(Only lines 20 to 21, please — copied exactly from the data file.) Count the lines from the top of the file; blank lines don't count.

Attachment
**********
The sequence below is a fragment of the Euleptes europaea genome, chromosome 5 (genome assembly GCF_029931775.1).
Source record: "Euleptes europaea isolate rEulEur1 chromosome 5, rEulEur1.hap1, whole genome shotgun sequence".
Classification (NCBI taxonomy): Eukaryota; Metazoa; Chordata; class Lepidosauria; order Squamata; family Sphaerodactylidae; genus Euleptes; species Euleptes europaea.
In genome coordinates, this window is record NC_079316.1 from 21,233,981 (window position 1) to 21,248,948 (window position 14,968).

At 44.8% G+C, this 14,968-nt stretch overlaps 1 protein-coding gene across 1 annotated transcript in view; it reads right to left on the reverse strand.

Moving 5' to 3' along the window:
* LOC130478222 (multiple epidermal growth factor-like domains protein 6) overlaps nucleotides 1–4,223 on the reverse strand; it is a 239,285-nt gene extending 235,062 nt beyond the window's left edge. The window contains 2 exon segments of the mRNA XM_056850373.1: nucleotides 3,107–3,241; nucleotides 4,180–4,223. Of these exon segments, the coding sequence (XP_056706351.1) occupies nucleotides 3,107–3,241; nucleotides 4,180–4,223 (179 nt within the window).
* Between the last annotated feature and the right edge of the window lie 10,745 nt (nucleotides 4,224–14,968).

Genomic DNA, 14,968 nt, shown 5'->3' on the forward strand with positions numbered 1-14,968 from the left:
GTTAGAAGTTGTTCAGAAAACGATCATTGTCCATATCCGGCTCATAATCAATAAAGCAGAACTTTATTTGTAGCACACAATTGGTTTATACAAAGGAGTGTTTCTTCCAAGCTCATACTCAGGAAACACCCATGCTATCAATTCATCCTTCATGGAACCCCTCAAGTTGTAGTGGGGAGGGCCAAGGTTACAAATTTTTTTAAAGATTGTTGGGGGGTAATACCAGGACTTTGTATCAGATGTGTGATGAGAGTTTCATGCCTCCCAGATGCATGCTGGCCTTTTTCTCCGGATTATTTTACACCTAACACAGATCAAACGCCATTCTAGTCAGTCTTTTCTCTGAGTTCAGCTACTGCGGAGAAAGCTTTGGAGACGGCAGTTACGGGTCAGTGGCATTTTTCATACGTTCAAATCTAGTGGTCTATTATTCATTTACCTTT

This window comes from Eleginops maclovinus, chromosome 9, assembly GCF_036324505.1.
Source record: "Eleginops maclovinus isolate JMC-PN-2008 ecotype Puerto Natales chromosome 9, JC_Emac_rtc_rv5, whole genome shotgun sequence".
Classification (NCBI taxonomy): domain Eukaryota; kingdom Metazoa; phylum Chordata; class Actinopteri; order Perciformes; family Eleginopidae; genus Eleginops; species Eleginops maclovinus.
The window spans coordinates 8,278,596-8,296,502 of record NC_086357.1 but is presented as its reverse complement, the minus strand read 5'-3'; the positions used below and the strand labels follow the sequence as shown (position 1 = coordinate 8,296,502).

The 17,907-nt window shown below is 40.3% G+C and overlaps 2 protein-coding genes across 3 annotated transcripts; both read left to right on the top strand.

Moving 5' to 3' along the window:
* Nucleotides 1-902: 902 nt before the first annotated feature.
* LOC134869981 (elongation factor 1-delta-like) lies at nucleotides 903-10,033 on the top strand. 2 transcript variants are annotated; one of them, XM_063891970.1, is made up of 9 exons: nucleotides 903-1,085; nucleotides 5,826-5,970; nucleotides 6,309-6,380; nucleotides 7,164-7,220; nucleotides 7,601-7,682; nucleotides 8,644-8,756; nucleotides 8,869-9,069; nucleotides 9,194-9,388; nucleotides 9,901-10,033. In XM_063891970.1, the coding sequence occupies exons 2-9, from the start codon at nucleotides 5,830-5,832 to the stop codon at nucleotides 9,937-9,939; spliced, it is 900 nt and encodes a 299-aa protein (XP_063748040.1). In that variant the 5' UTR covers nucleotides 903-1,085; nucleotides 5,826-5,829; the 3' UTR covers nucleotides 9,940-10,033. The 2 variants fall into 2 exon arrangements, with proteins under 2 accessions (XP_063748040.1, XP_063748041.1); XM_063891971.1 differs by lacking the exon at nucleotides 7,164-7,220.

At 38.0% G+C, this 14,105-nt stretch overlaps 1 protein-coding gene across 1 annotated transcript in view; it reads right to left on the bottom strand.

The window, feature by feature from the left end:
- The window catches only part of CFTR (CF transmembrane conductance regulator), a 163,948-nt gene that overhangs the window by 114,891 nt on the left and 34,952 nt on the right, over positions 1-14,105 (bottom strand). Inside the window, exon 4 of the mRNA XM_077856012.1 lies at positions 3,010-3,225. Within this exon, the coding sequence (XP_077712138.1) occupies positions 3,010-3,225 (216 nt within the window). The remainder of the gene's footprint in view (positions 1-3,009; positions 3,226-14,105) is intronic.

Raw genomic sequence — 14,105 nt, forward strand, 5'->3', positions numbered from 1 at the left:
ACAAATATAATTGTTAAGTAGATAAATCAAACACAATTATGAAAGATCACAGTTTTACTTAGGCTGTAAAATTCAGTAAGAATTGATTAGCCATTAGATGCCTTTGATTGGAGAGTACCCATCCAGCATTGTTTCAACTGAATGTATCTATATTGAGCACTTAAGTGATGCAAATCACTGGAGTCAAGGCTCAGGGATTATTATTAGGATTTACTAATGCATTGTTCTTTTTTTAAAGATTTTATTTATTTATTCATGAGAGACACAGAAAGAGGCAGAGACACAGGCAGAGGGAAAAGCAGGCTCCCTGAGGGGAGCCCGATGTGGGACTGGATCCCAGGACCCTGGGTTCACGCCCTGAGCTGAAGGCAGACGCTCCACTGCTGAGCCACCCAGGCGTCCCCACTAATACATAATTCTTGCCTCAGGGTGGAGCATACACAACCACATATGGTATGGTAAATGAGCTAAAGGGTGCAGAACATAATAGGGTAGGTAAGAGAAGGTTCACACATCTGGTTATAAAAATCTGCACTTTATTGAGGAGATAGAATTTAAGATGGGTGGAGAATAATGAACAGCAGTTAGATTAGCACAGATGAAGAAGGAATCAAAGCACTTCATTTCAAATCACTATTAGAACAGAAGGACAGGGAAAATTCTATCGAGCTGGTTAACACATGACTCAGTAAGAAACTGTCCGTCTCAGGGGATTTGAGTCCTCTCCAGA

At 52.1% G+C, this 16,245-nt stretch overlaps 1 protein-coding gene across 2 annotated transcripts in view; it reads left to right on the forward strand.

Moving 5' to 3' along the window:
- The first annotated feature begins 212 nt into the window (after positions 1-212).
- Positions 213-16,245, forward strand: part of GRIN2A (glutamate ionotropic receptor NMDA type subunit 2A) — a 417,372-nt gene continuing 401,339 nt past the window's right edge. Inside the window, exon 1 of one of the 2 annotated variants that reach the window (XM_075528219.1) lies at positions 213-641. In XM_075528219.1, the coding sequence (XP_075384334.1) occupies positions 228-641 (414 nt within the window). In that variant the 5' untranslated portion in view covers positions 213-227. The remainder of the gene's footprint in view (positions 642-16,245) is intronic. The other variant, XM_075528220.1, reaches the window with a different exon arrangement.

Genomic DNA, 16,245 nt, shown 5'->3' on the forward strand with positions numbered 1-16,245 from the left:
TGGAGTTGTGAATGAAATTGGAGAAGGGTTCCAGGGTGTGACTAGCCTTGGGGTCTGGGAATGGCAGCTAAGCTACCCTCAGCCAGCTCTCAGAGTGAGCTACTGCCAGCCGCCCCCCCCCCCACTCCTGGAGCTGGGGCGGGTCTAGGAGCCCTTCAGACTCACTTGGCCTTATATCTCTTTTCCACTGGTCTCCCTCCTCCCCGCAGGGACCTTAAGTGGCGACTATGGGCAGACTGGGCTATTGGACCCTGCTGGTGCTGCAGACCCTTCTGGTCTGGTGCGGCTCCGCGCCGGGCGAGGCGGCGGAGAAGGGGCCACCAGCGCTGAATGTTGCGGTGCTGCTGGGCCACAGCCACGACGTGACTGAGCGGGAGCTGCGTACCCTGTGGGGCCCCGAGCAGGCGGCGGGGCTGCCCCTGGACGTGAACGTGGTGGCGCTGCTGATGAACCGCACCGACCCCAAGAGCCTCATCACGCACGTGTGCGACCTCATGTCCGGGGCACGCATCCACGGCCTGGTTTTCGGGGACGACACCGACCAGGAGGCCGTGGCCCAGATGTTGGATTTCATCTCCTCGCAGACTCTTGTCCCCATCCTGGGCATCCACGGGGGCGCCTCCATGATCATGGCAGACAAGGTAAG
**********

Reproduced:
The window, feature by feature from the left end:
- The window catches only part of CFTR (CF transmembrane conductance regulator), a 163,948-nt gene that overhangs the window by 114,891 nt on the left and 34,952 nt on the right, over positions 1-14,105 (bottom strand). Inside the window, exon 4 of the mRNA XM_077856012.1 lies at positions 3,010-3,225. Within this exon, the coding sequence (XP_077712138.1) occupies positions 3,010-3,225 (216 nt within the window). The remainder of the gene's footprint in view (positions 1-3,009; positions 3,226-14,105) is intronic.